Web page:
Spring common annotations meaning

During the review of a recent project I listed the Spring annotations used during the development.

Good Java developers without Spring experience could have difficulties with all this annotations.
For this reason the list want to help them to quickly understand what's the goal of the annotation and a link to the documentation.

Some are commonly used in every project, a few are less known. I will add some examples, for the moment you can find the link to the documentation.

Spring annotations


This is one of the must (mis)used annotation of Spring for injecting Beans.
In our team we decided to don't allow the use of this annotation in our code with the exception of the Test classes.
We injected beans using the constructor as recommended by Spring.
Here the explanation about our decision: Spring best practices


Method annotation, the returned value is registered as a bean within a BeanFactory. A Beans is (by default) a single instance of an class.
In our project we used a lot of @Bean instances to configure the connection to external systems.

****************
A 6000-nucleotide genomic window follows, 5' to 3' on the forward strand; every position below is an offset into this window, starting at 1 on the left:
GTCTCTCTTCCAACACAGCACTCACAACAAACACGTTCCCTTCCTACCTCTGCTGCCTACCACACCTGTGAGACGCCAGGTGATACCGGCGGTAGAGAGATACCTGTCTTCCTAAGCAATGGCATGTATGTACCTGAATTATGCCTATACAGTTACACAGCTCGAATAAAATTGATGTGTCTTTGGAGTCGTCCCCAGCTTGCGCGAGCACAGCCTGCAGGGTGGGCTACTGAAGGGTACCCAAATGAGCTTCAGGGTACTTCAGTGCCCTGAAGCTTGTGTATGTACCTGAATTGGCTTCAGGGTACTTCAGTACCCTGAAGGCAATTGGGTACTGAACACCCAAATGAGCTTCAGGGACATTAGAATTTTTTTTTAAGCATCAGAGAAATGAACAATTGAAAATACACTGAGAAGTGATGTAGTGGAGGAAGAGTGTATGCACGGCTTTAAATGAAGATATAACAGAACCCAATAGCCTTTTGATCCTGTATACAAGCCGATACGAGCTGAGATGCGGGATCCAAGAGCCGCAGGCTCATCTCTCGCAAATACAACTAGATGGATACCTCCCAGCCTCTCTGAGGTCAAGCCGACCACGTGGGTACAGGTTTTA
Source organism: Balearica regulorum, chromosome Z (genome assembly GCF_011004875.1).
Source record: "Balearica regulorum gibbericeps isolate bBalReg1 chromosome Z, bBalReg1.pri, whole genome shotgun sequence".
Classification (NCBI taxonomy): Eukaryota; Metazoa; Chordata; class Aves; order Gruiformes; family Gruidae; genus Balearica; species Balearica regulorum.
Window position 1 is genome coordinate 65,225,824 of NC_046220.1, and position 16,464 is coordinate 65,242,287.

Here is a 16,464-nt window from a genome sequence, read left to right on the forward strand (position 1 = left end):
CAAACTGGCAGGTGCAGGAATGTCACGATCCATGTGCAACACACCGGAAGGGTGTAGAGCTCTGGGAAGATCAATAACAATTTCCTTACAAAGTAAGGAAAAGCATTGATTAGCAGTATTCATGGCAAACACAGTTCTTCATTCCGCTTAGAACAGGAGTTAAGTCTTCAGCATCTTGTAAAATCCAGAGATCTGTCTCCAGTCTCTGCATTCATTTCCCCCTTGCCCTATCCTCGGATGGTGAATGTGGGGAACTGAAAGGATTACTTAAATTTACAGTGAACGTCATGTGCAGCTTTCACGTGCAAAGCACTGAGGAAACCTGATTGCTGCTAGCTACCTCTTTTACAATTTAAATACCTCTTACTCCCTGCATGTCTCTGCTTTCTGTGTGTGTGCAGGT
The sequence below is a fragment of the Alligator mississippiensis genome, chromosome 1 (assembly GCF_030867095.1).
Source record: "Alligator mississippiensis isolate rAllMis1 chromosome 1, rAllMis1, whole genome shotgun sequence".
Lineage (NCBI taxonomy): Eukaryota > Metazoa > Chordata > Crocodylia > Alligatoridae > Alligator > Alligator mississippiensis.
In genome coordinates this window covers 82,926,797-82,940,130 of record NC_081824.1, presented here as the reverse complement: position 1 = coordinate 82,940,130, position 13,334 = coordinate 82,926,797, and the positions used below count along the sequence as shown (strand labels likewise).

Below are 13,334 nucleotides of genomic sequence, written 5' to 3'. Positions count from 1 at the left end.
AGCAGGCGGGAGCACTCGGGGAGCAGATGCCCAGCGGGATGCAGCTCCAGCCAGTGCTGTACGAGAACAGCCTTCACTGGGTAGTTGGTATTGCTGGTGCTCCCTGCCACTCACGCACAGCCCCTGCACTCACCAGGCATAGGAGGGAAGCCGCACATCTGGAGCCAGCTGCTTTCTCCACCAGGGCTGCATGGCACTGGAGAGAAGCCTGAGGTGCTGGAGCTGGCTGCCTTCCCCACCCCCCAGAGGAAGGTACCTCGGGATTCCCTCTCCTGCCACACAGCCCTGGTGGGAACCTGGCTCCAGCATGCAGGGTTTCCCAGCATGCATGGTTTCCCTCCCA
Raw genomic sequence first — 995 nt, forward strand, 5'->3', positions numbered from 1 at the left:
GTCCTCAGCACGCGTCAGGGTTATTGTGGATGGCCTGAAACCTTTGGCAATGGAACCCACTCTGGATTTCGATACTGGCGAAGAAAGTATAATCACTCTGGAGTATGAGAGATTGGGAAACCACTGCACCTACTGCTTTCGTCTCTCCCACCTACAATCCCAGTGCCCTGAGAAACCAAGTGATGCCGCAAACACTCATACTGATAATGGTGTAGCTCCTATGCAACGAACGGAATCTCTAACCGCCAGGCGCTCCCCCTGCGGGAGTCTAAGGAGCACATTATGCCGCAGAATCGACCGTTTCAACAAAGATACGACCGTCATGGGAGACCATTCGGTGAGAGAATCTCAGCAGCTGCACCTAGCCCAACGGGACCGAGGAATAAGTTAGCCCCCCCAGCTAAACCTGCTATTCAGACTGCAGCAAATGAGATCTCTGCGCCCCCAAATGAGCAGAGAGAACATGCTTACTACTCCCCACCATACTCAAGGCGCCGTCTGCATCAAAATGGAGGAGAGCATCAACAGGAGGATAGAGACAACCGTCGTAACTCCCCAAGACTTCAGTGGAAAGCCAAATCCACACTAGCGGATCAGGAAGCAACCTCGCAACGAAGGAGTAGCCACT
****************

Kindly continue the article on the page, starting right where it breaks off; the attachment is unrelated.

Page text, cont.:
Spring auto-detected generic component. In our project we used only one time. We prefer to use specialized components (Controller, Repository)


This annotation is helpful when different beans have to deployed in different environments (integration tests / local development / production). Using a property file we can enable or disable the instantiation of the beans at the startup. I liked this annotation a lot.


Indicates that a class declare one or more @Bean methods.
At the start of the application Spring reads the @Configuration classes and registers the declared beans.


With @ConfigurationProperties we replaced long lists of @Value fields in configuration files with only one import of a property object.
This annotation is helpful when you have to work with a lot of external parameters (e.g. property files)


This annotation tells to Spring that some packages have to be scanned searching for annotated beans. Without this annotation your @Bean, @Controller etc. don't have any effect.


It allows the scan of the @ConfigurationProperties annotation.


It is a specialization of @Component (autodetected during the startup scanning). The Repository class contains methods to store and retrieve data in a collection of objects (e.g. database).
It represents the DAO in Java EE.


It's an annotation that includes @Controller and @ResponseBody and it is used to declare web controller that maps http requests with Spring functions.


It maps a path in the URL request with a method declared in Spring.
In the project we used the specializations @GetMapping, @PostMapping etc.

Coming soon:


Spring integration




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